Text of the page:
Quote of the day.
“It’s some change in a Senate committed to no change. So that’s important.” Sen. Elizabeth Warren (D-Mass.) on a Senate agreement to make small changes in filibuster rules.
(New York Times)
1. White House working around Capitol Hill on gun measures.
The White House has decided to circumvent Capitol Hill as it concentrates its gun-control efforts on speeches and other public appearances by President Obama and Vice President Biden outside of Washington, according to officials with knowledge of the plans.
2. Kerry calls for a less militaristic foreign policy.
Sen. John F. Kerry pledged Thursday that as secretary of State he would de-emphasize the military role "thrust upon us" by Sept. 11, saying "we cannot afford a diplomacy that is defined by troops or drones or confrontation."
(Los Angeles Times)
3. S.E.C. pick is ex-prosecutor, in signal to Wall Street.
The White House delivered a strong message to Wall Street on Thursday, taking the unusual step of choosing two former prosecutors as top financial regulators.
(New York Times)
4. John McCain in immigration spotlight.
After Latino voters ditched Romney and the Republican Party at the polls in November, and with President Barack Obama and Democrats pushing immigration reform, McCain is one of a bipartisan group of eight senators talking behind closed doors on an immigration deal that could give the nation’s 11 million illegal immigrants more leeway than many conservative hard-liners are ready to accept.
5. Pentagon to move ‘expeditiously’ to lift ban on women in combat roles.
The Pentagon will move “expeditiously” to integrate women into the military’s combat units, Secretary of Defense Leon E. Panetta vowed Thursday, arguing that the inclusion of female troops would make the country and its fighting force stronger.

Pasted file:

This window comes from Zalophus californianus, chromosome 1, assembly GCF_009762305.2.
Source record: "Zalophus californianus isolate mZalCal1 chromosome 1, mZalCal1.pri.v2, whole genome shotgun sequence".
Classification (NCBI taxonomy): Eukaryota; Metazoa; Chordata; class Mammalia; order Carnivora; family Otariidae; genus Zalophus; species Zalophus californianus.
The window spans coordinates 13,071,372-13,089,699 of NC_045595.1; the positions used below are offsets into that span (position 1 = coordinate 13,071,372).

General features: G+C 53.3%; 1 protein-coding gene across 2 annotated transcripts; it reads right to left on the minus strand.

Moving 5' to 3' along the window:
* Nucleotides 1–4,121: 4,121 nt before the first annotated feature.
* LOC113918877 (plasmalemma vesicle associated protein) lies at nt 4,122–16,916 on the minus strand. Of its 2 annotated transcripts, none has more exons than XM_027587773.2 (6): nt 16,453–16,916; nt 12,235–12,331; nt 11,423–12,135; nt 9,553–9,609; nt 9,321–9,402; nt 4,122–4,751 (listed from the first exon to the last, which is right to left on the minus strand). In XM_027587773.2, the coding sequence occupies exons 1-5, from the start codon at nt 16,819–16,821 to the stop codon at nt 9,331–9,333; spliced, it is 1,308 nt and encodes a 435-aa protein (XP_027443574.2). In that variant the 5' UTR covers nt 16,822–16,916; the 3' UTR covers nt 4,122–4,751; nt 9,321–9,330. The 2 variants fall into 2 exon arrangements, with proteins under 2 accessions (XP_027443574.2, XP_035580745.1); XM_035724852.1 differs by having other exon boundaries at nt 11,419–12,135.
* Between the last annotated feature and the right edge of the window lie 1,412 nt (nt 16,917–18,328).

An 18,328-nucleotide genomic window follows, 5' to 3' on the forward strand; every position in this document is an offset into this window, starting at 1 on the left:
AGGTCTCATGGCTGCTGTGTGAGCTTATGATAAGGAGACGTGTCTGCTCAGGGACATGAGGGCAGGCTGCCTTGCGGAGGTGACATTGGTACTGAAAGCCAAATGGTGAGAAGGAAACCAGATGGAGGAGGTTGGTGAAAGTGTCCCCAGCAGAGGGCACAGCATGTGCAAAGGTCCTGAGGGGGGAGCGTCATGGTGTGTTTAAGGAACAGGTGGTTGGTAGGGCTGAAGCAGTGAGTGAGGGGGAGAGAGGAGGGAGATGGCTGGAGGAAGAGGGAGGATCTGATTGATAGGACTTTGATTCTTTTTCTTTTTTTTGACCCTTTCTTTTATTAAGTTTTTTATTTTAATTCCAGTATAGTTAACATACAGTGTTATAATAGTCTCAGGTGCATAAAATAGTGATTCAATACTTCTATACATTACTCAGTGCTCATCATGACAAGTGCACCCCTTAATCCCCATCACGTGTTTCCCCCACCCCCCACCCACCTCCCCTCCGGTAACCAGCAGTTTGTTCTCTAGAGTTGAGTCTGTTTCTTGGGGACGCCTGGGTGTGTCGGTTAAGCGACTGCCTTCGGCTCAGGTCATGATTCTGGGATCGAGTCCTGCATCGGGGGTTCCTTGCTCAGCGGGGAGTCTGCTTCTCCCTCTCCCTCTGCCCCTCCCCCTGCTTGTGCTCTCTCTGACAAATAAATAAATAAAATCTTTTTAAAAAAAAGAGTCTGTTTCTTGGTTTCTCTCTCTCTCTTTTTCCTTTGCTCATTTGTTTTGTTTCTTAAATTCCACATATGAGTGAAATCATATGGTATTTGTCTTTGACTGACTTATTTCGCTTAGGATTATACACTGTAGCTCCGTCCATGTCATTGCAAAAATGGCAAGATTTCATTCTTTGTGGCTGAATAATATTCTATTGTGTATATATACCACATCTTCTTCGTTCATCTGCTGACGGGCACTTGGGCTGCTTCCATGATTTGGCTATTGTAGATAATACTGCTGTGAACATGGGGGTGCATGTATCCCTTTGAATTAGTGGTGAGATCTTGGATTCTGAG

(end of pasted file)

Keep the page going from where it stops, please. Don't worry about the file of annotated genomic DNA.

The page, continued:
6. American adoptions from abroad at their lowest level in years.
The number of foreign children adopted by Americans has plunged to its lowest level in more than a decade as some countries have cut back on adoptions to the United States and others have struggled to meet stricter standards intended to combat corruption and child trafficking, government officials said Thursday.
(New York Times)
7. Rallies mark anniversary of Egypt uprising.
Egyptians have returned to the streets to mark the second anniversary of the uprising that toppled Hosni Mubarak, the former president. Hundreds took to the capital''s now iconic Tahrir Square on Friday morning, where youths protesting against the government clashed with Cairo police.
8. North Korea threatens to attack South Korea.
North Korea has threatened to attack South Korea if Seoul joins a new round of tightened U.N. sanctions, as Washington unveils more of its own economic restrictions following Pyongyang''s rocket launch last month.
9. French-backed Mali forces push towards rebel-held Gao.
French-backed government forces advanced into northern Mali on Friday towards the Islamist rebel stronghold of Gao, recapturing the town of Hombori, as they followed up on relentless French air strikes against the rebels.
10. Canada faces ‘moment of reckoning.’
Canadians are facing a moment of reckoning with the end of hunger strikes by two First Nations figureheads and a renewed sense of empowerment among the country’s aboriginal peoples, the head of the Assembly of First Nations said Thursday.